Tax authorities in Kenya have fixed eyes on the country’s thousands of kiosks in its latest round of anti-tax evasion measures. The public reaction so far, however, has been strong.
Kenya Targets ‘Informal Sector’
Kenya has a high proportion of unbanked citizens, but also mobile micropayment transactions among the world’s highest. The country also grapples lingering corruption, higher up in business.
Small-scale operations such as kiosks, ubiquitous throughout Kenyan towns and cities, make up the overwhelming majority of its workforce. Some 80% of employment is in the “informal sector,” local publication Standard Digital notes.
The paper quoted National Treasury Cabinet Secretary Henry Rotich as saying: “As part of the review of income tax, we are considering the introduction of a presumptive tax for the hard-to-tax segment of the population, including those in the informal sector.”
The new rules will reportedly even extend to matutu drivers, who form the mainstay of urban transport. The announcement immediately met with questions from the public. They demanded to know how the government would enforce the legislation in a country with low banking penetration.
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Rotich meanwhile focused on the need to apply tax laws uniformly, regardless of status.
“We must widen the tax net so that everyone eligible to pay tax, including those in the informal sector, does so,” he said. “In this respect, I have asked the [Kenyan Revenue Authority] to explore ways of taxing the informal sector and to redouble their efforts to net tax evaders.”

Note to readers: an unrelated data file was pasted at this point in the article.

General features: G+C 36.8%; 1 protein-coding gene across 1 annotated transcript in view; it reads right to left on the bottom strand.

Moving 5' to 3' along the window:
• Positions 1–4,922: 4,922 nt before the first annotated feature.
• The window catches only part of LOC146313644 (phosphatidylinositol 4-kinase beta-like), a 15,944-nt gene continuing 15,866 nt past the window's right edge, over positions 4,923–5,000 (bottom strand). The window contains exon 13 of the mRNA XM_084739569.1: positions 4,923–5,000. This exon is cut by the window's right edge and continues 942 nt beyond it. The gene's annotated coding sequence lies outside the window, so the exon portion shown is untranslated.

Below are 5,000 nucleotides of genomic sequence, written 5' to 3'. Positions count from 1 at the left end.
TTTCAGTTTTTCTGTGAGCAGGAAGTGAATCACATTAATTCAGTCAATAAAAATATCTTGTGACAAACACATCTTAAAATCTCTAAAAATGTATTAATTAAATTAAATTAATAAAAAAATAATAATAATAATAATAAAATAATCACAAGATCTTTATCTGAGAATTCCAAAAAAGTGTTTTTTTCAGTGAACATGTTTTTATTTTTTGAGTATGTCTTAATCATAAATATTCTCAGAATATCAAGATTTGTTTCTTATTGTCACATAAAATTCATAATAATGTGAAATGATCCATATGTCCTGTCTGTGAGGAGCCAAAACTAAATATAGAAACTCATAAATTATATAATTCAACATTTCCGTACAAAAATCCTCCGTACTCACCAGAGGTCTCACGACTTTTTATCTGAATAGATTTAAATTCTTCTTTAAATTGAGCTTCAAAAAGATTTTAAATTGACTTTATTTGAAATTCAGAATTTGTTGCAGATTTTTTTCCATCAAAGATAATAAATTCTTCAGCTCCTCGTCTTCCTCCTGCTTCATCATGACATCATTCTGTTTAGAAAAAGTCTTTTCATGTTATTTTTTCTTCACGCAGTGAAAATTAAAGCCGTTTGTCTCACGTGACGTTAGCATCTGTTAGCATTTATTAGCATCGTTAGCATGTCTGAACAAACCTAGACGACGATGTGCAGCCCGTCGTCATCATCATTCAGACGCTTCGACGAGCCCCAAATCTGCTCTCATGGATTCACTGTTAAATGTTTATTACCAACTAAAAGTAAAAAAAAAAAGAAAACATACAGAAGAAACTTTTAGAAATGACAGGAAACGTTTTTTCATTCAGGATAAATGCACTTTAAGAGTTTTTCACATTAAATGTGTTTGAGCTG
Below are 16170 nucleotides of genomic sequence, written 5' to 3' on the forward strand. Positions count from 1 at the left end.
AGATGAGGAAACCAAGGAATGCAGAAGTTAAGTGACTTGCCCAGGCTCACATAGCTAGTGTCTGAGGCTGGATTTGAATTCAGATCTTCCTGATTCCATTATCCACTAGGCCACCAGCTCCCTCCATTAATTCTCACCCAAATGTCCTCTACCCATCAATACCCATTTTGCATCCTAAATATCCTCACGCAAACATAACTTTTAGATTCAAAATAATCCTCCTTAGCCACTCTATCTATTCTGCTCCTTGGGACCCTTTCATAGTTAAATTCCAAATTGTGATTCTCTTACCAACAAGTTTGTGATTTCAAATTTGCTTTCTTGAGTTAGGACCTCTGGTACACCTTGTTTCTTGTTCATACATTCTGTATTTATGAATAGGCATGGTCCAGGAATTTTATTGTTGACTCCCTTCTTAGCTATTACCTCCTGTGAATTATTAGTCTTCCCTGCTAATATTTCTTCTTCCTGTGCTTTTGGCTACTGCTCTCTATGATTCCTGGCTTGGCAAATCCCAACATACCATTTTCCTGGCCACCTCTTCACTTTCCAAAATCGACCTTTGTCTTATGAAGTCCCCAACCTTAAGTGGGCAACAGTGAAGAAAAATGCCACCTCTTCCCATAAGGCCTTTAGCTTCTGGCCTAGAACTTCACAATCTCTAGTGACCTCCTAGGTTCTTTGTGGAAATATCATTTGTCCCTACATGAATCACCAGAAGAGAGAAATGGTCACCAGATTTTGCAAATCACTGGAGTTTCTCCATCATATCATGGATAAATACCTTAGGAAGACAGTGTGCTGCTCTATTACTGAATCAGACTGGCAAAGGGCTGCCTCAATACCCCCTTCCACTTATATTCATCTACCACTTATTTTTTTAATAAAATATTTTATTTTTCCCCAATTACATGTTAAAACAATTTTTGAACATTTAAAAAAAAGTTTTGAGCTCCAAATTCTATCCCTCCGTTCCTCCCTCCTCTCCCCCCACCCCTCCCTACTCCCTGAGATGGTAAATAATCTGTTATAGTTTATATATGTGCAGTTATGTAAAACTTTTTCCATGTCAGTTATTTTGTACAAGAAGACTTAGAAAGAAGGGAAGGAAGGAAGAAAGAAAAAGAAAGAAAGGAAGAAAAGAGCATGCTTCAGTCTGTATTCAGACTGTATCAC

BitPesa: Customers ‘Have Nothing to Worry About’
The move comes amid a setback for the country’s microloans customers. In August, the country enacted new banking legislation which prevented Kenya’s largest mobile payment operator M-Pesa from providing loans. A spokesman at the time said the program “had been put on hold for the time being,” with functionality only remaining for repaying existing loans.
“Customers have nothing to worry about as long as they’re paying their taxes,” the company said. “All BitPesa transactions start or end in a bank or mobile money account, which are monitored.”
The government has not yet responded to queries regarding how systematic the new checks will be. It did not single out mobile money wallet monitoring as needing improvement. Yet the manpower and resources required for any increase will itself likely be an issue going forward.
What are your reactions to the Kenyan government’s decision? Let us know in the comments section below!
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